Dave: Now what I would hope is that you would also, in the future, keep a good sense of humour, and work it out - you know - where people have the option, 'do you want the "sense of humour" software ? ... or do you want the regular software ?... .. I'd love to be driving - and the software says, "Hey Dummy ! I said Turn Left !"
Robin: (laughs) Oh well .. Jest not ! (laughs) ...in fact we are just in the last few months, we've been uploading other languages - it always spoke English and Japanese, and now you can download Italian speech, and sort of half of German, French, Spanish - and Chinese is on the way... but we are now branching off into other accents, including the chipmonk accent for kids (laugh)
Dave: Got yer, I was gonna say.. you mentioned that you were in 80 countries - so you've got to have a lot of multiple languages, and I would imagine that your staff has to be growing remarkably - almost like you need translators...
Robin: I know... but that's the funny thing about the business... actually.. it's a small family business.. and essentially we do everything through other people... and that's the reason we give the software away... to contact businesses... and all we're really selling is permission to use what's already there. We believe it's a good product, and because it's an Open product, it's fairly easy to add things like maps or languages to it.. it makes business sense for other people to use it.
Dave: OK.. now let's say we've gone to your web site... ...which is www.gpss.co.uk ... and of course listeners can visit our web site on www.graveline.com
Robin: - that's right and we've got a link through to you...
Dave: .. there you go.. an we've a link to yours... ..now we download your software ... but what else do we need in order to make this work... do we simply need a Laptop computer and a GPS receiver ?
Robin: That's it... the Laptop computer is the expensive thing.. so whatever those cost you in the States.. a guess a thousand dollars ish - as long as it runs any of the Windows Operating Systems - Microsoft Windows - that's fine... the GPS receivers, of course, are coming down in price all the time... I believe in the States you can get them for something in the region of a hundred dollars... they are coming down of course... in another year or two they will probably be half that price..
Dave: ..if they are 'Hot off the Truck' :-) I don't know if they are quite that inexpensive... (laughs)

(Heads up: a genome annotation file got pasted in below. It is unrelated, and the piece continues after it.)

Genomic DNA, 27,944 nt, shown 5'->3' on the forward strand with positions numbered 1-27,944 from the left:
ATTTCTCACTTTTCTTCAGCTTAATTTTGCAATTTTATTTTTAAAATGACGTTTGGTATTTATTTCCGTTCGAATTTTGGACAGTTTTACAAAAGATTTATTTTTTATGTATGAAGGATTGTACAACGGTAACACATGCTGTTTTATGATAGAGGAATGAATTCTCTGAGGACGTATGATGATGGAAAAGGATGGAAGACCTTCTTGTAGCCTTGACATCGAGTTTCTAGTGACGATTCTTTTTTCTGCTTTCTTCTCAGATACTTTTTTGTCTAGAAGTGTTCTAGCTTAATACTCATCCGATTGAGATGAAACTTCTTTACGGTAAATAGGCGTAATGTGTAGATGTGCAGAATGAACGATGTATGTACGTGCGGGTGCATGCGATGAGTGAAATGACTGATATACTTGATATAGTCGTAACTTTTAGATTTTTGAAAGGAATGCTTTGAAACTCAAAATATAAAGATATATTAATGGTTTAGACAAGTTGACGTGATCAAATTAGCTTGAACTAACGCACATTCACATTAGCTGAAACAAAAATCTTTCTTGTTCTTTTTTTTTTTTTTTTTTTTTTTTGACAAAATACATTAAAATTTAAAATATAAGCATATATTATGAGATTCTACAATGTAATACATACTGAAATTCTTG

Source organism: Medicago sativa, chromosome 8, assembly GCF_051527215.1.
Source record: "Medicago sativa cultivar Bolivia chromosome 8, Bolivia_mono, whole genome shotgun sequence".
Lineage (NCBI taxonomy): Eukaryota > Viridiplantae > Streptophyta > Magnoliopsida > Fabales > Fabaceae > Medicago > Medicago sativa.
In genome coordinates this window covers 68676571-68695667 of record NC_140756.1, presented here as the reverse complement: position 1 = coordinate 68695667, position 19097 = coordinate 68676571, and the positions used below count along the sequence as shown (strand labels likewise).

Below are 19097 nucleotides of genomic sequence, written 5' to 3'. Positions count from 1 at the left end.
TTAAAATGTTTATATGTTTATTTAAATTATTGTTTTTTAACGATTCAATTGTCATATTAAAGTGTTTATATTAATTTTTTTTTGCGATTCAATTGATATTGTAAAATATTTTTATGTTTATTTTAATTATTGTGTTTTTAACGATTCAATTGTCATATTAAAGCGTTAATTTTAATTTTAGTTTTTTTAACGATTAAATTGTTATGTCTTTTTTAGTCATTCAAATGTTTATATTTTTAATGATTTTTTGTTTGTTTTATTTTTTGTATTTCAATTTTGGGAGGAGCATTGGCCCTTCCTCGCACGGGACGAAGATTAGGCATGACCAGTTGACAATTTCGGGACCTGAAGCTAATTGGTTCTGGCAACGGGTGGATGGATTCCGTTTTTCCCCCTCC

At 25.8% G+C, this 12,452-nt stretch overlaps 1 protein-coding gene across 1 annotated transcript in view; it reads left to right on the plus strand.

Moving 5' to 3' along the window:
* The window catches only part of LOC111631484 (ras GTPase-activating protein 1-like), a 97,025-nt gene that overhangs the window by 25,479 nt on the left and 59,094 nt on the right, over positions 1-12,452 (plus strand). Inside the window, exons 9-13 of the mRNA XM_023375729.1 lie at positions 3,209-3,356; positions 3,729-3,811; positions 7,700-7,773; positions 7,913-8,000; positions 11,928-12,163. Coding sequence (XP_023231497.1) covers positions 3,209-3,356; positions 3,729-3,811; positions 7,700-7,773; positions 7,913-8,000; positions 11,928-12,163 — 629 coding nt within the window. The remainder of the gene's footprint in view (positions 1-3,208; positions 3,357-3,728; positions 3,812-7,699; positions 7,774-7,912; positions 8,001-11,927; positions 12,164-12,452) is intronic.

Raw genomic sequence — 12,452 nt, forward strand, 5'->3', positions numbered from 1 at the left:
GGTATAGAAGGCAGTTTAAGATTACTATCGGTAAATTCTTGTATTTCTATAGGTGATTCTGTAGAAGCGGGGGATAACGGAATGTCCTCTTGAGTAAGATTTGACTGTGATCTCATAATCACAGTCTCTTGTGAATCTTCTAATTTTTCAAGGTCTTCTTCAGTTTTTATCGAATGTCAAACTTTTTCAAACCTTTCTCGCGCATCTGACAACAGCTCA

Robin: (laughs) Yeah.. I think you'll find there are... they've come down a lot in the last year or so... and I think you can pick 'em up for that sort of ballpark - mind you - you probably get what you pay for.
Dave: Well that's true - so obviously, you'll get the best that you can afford because especially if you are going to do a lot of travelling, you don't want to be lost ...
Robin: .. indeed...
Dave: ... it needs to be dependable...
Robin: ... that's right...
Dave: ... now you mentioned that also businesses, and in certainly military, law enforcement and so forth can use them... one of the notes I have is for car security, and even 'chase' facility ?
Robin: That's right... in fact, strangely enough it was on Television... featured... the 10 minutes worth over here... showing one of the local police forces using it in that way. The basic thing is quite a simple concept - again there's a page on the web site describing it - and pretty any worthwhile engineer is probably capable of putting it together - which is... you take a mobile phone, and you connect it to a GPS receiver, and you package it in such a way that it can be hidden in the car. The net result is, if you want to know where that car is, then you run the same sort of computer and modem that you're using for Internet access, with our software - which is the same stuff that you've downloaded off the net - and so long as it's given the telephone number of that unit that's in the car - it can dial into it, and then it's getting a continuous flow of GPS data, so it'll be tracking it on a map.
Dave: ... to an accuracy of 3 metres anywhere in the world.. so they'll know where your car is ...
Robin: ... I don't know where the 3 metres came from (laughs)
Dave: ... but that's what the military would have us believe...
Robin: ... well ... that's certainly true... and there are occasions when it's that.. but at the moment there's a deliberate error of course, fed in by the system - the so called 'Selective Availability' error - which means that a lot of the time it may only be accurate to 40 or 50 metres, and occasionaly perhaps 100, but I believe your Government has announced a year or two back that it's going to switch that error signal off, and in fact a lot of people have noticed that it's switched off anyhow a lot of the time... so you're right - from a practical point of view it will be as accurate as that in the long term, but generally you have to spend more money to get special receivers to get that accuracy.